The inventory Type value that is found in a vertex of this kind, as an integer number. Use -1 for “any.”


The inventory State value that is found in a vertex of this kind, as an integer number. Use -1 for “any.”


A suffix to be added to the hwgraph path name when opening the device. Use the two characters -1 to mean “none.”


A hwgraph path prefix that defines the set of controller numbers for this Class, Type, and State of device. Use the characters -1 to mean “use the hwgraph base path string.”


The lowest (first) controller number to be assigned to devices of this Class, Type, and State; the first number assigned under pattern.


The ioctl command number to pass in an ioctl call after opening the device, as decimal or hexadecimal integer. Use -1 to say “no ioctl.”

By placing a file in /var/sysgen/ioconfig, you can cause ioconfig to assign a controller number to devices that you support, and to open each device and optionally execute an ioctl call against each device, so the device driver can take note of the assigned number.

Configuration Files

IRIX uses a number of configuration files to supplement its knowledge of devices and device drivers. This is a summary of the files. The use of each file for device driver purposes is described in more detail in other chapters. (The uses of these files for other system administration tasks is covered in IRIX Admin: System Configuration and Operation.)

Most configuration files used by the IRIX kernel are located in the directory /var/sysgen. Files used by the X11 display system are generally in /usr/lib/X11. With regard to device drivers, the important files are:


Descriptions of the attributes of kernel modules


Kernel object modules


Kernel configuration directions


Values and limits of tunable parameters


New values for tunable parameters


Directives to iconfig program


Initialization commands for Xdm input modules

Master Configuration Database

Every configurable module of the kernel (this includes kernel-level device drivers and other optional kernel modules) is represented by a single file in the directory /var/sysgen/master.d.

A file in master.d describes the attributes of a module of the kernel which is to be loaded at boot time (or loaded later). The general syntax of the file is documented in detail in the master(4) reference page. Only a subset of the syntax is used to describe a device driver module. In general, the master.d file specifies device driver attributes such as:

  • the driver's prefix, a name that qualifies all its entry points

  • whether it is a block, character, or STREAMS driver

  • the major number serviced by the driver

  • whether the driver can be loaded dynamically as needed

  • whether the driver is multiprocessor-aware

  • which of the possible driver entry points the driver supplies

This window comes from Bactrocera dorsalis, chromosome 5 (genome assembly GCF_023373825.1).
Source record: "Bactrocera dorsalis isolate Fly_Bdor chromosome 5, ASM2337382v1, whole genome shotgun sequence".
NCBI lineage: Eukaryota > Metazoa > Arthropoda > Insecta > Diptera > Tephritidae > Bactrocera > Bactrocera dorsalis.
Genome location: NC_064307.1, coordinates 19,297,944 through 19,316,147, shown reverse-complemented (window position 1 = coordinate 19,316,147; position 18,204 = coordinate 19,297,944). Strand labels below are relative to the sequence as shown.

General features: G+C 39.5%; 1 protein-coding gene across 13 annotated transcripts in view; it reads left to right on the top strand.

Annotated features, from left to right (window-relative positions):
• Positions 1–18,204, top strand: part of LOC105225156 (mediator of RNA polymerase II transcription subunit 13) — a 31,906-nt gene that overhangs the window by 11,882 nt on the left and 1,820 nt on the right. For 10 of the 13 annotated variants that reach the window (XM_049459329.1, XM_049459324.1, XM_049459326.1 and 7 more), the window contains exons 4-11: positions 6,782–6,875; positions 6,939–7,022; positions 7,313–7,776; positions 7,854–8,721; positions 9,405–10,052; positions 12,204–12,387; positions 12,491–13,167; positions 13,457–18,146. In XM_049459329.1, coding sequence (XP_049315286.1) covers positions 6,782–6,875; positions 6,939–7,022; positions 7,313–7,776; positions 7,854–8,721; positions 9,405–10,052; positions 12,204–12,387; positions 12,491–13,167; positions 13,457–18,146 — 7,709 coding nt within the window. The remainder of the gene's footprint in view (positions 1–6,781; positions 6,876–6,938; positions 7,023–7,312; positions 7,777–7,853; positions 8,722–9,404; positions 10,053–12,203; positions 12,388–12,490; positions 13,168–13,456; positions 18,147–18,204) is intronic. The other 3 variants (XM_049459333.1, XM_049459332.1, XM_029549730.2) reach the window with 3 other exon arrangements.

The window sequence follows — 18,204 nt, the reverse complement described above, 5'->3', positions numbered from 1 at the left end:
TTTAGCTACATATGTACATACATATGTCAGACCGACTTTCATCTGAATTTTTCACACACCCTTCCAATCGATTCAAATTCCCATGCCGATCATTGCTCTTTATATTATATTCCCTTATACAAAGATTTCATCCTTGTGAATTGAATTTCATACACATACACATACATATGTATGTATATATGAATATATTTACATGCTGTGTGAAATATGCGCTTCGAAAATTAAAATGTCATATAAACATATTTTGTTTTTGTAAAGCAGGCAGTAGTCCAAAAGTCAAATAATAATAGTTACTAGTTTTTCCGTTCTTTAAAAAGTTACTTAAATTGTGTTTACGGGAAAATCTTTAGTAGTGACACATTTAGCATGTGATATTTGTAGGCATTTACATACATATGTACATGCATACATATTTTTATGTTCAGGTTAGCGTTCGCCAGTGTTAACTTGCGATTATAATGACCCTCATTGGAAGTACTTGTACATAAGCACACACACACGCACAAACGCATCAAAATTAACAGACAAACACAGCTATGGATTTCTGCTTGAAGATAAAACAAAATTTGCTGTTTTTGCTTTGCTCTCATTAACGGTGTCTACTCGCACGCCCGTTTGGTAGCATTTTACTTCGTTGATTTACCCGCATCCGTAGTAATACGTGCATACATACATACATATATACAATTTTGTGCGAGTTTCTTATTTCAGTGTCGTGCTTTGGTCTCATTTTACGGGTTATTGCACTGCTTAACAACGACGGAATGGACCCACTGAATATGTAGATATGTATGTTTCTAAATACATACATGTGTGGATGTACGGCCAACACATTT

For each module described in a master.d file there should be a corresponding object module in /var/sysgen/boot. The creation of device driver modules and the syntax of master.d files is covered in detail in Chapter 9, “Building and Installing a Driver”.

Kernel Configuration Files

The files /var/sysgen/system/*.sm direct the lboot command in loading the modules of the kernel at boot time. Although there are normally several files with the names of subsystems, all the files in this directory are treated as one single file. The exact syntax of these files is documented in the system(4) reference page.

Use of Configuration Files by lboot

The contents of the files direct lboot in loading components that are described by files in /var/sysgen/master.d, and in probing for devices to see if they exist. (For details of the operation of lboot, see the lboot(1M) and autoconfig(1M) reference pages.)

The VECTOR statement in a kernel configuration file directs lboot to probe for the existence of hardware at a stated address, and to include a device driver only when the hardware existed. Starting with IRIX 6.3, the kernel automatically probes the PCI bus and other attachments in which the hardware devices can identify themselves dynamically. The VECTOR statement is used only for VME and EISA devices (in systems that support them) because these cannot identify themselves automatically.

Storing Device and Driver Attributes

The system administrator can place statements in any file in /var/sysgen/system. These statements cause labelled attributes to be placed in the hardware graph, where device drivers can retrieve them (see “Driver Interface to Hwgraph” and the system(4) reference page).

The DEVICE_ADMIN statement is used to attach an attribute giving information about a particular device. The attribute is attached to a specific device special file in the hwgraph. Its syntax is as follows:

DEVICE_ADMIN : /hw/path label = value [, label = value]...